C. D. Broad

Let us now sum up the theoretical differences which the alternatives of Mechanism and Emergence would make to our view of the external world and of the relations between the various sciences. The advantage of Mechanism would be that it introduces a unity and tidiness into the world which appeals very strongly to our aesthetic interests. On that view, when pushed to its extreme limits, there is one and only one kind of material. Each particle of this obeys one elementary law of behaviour, and continues to do so no matter how complex may be the collection of particles of which it is a constituent. There is one uniform law of composition, connecting the behaviour of groups of these particles as wholes with the behaviour which each would show in isolation and with the structure of the group. All the apparently different kinds of stuff are just differently arranged groups of different numbers of the one kind of elementary particle; and all the apparently peculiar laws of behaviour are simply special cases which could be deduced in theory from the structure of the whole under consideration, the one elementary law of behaviour for isolated particles, and the one universal law of composition. On such a view the external world has the greatest amount of unity which is conceivable. There is really only one science, and the various “special sciences” are just particular cases of it. This is a magnificent ideal; it is certainly much more nearly true than anyone could possibly have suspected at first sight; and investigations pursued under its guidance have certainly enabled us to discover many connexions within the external world which would otherwise have escaped our notice. But it has no trace of self-evidence; it cannot be the whole truth about the external world, since it cannot deal with the existence or the appearance of “secondary qualities” until it is supplemented by laws of the emergent type which assert that under such and such conditions such and such groups of elementary particles moving in certain ways have, or seem to human beings to have, such and such secondary qualities; and it is certain that considerable scientific progress can be made without assuming it to be true. As a practical postulate it has its good and its bad side. On the one hand, it makes us try our hardest to explain the characteristic behaviour of the more complex in terms of the laws which we have already recognised in the less complex. If our efforts succeed, this is sheer gain. And, even if they fail, we shall probably have learned a great deal about the minute details of the facts under investigation which we might not have troubled to look for otherwise. On the other hand, it tends to over-simplification. If in fact there are new types of law at certain levels, it is very desirable that we should honestly recognise the fact. And, if we take the mechanistic ideal too seriously, we shall be in danger of ignoring or perverting awkward facts of this kind. This sort of over-simplification has certainly happened in the past in biology and physiology under the guidance of the mechanistic ideal; and it of course reaches its wildest absurdities in the attempts which have been made from time to time to treat mental phenomena mechanistically.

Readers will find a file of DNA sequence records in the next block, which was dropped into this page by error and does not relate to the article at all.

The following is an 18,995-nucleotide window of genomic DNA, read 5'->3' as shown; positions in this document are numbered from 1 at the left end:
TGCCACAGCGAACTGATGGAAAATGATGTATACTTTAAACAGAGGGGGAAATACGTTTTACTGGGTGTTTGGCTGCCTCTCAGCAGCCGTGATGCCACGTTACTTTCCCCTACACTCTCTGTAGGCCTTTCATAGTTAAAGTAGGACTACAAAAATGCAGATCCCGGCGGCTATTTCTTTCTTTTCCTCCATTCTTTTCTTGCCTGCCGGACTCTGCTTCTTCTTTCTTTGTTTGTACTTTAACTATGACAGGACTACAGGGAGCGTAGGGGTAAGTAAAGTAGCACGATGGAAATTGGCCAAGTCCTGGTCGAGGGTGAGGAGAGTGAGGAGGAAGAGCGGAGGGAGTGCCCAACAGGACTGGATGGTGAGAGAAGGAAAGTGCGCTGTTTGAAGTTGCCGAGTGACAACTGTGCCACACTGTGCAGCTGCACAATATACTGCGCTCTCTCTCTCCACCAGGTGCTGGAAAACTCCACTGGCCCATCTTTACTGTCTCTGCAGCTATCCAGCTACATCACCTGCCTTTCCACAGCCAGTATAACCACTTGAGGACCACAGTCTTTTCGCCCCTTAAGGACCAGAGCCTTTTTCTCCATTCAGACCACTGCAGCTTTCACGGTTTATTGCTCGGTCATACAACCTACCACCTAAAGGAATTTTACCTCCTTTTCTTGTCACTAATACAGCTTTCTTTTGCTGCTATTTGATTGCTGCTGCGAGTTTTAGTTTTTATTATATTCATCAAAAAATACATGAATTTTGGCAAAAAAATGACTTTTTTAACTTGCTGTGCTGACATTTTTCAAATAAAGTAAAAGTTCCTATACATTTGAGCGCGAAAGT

C. D. Broad, The Mind and Its Place in Nature, London, 1937, pp. 76-77